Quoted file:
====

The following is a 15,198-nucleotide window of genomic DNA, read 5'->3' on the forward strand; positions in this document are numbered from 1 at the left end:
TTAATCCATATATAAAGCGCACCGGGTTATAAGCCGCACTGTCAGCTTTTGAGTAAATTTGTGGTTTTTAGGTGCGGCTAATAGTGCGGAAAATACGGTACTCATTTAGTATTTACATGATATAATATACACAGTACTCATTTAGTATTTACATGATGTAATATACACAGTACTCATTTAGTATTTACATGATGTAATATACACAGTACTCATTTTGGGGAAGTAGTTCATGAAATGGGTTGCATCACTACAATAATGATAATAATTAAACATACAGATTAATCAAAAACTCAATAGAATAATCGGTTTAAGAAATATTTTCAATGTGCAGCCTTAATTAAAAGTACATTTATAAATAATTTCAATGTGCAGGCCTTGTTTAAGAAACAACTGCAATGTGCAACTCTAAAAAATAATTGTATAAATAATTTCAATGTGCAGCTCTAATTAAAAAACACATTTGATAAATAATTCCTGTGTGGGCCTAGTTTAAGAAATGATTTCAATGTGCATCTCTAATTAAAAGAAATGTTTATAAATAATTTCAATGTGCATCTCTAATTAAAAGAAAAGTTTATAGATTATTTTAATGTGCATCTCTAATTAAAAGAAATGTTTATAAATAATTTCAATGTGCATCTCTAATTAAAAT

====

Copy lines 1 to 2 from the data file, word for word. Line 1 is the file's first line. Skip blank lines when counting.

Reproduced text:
The following is a 15,198-nucleotide window of genomic DNA, read 5'->3' on the forward strand; positions in this document are numbered from 1 at the left end:
TTAATCCATATATAAAGCGCACCGGGTTATAAGCCGCACTGTCAGCTTTTGAGTAAATTTGTGGTTTTTAGGTGCGGCTAATAGTGCGGAAAATACGGTACTCATTTAGTATTTACATGATATAATATACACAGTACTCATTTAGTATTTACATGATGTAATATACACAGTACTCATTTAGTATTTACATGATGTAATATACACAGTACTCATTTTGGGGAAGTAGTTCATGAAATGGGTTGCATCACTACAATAATGATAATAATTAAACATACAGATTAATCAAAAACTCAATAGAATAATCGGTTTAAGAAATATTTTCAATGTGCAGCCTTAATTAAAAGTACATTTATAAATAATTTCAATGTGCAGGCCTTGTTTAAGAAACAACTGCAATGTGCAACTCTAAAAAATAATTGTATAAATAATTTCAATGTGCAGCTCTAATTAAAAAACACATTTGATAAATAATTCCTGTGTGGGCCTAGTTTAAGAAATGATTTCAATGTGCATCTCTAATTAAAAGAAATGTTTATAAATAATTTCAATGTGCATCTCTAATTAAAAGAAAAGTTTATAGATTATTTTAATGTGCATCTCTAATTAAAAGAAATGTTTATAAATAATTTCAATGTGCATCTCTAATTAAAAT